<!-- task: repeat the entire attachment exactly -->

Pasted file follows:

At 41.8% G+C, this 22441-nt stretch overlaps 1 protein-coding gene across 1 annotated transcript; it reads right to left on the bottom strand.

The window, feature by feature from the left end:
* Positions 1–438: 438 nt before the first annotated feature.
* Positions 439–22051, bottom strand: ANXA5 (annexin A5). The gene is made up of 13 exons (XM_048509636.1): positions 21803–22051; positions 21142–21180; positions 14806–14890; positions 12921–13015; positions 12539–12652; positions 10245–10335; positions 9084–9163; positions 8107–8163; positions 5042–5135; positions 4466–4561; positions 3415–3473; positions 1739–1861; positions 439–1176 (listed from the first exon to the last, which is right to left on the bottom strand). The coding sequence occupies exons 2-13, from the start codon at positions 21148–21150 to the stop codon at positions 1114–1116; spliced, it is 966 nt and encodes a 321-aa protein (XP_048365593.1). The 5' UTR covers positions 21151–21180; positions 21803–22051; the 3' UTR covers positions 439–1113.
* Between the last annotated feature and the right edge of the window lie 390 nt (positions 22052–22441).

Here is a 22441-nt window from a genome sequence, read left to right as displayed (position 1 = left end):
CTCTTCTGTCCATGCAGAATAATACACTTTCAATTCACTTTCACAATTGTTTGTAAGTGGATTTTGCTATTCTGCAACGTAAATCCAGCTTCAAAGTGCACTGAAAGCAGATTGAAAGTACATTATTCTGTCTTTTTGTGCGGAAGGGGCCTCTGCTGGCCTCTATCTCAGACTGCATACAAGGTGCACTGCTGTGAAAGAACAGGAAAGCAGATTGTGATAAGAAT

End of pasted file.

At 41.8% G+C, this 22441-nt stretch overlaps 1 protein-coding gene across 1 annotated transcript; it reads right to left on the bottom strand.

The window, feature by feature from the left end:
* Positions 1–438: 438 nt before the first annotated feature.
* Positions 439–22051, bottom strand: ANXA5 (annexin A5). The gene is made up of 13 exons (XM_048509636.1): positions 21803–22051; positions 21142–21180; positions 14806–14890; positions 12921–13015; positions 12539–12652; positions 10245–10335; positions 9084–9163; positions 8107–8163; positions 5042–5135; positions 4466–4561; positions 3415–3473; positions 1739–1861; positions 439–1176 (listed from the first exon to the last, which is right to left on the bottom strand). The coding sequence occupies exons 2-13, from the start codon at positions 21148–21150 to the stop codon at positions 1114–1116; spliced, it is 966 nt and encodes a 321-aa protein (XP_048365593.1). The 5' UTR covers positions 21151–21180; positions 21803–22051; the 3' UTR covers positions 439–1113.
* Between the last annotated feature and the right edge of the window lie 390 nt (positions 22052–22441).

Here is a 22441-nt window from a genome sequence, read left to right as displayed (position 1 = left end):
CTCTTCTGTCCATGCAGAATAATACACTTTCAATTCACTTTCACAATTGTTTGTAAGTGGATTTTGCTATTCTGCAACGTAAATCCAGCTTCAAAGTGCACTGAAAGCAGATTGAAAGTACATTATTCTGTCTTTTTGTGCGGAAGGGGCCTCTGCTGGCCTCTATCTCAGACTGCATACAAGGTGCACTGCTGTGAAAGAACAGGAAAGCAGATTGTGATAAGAAT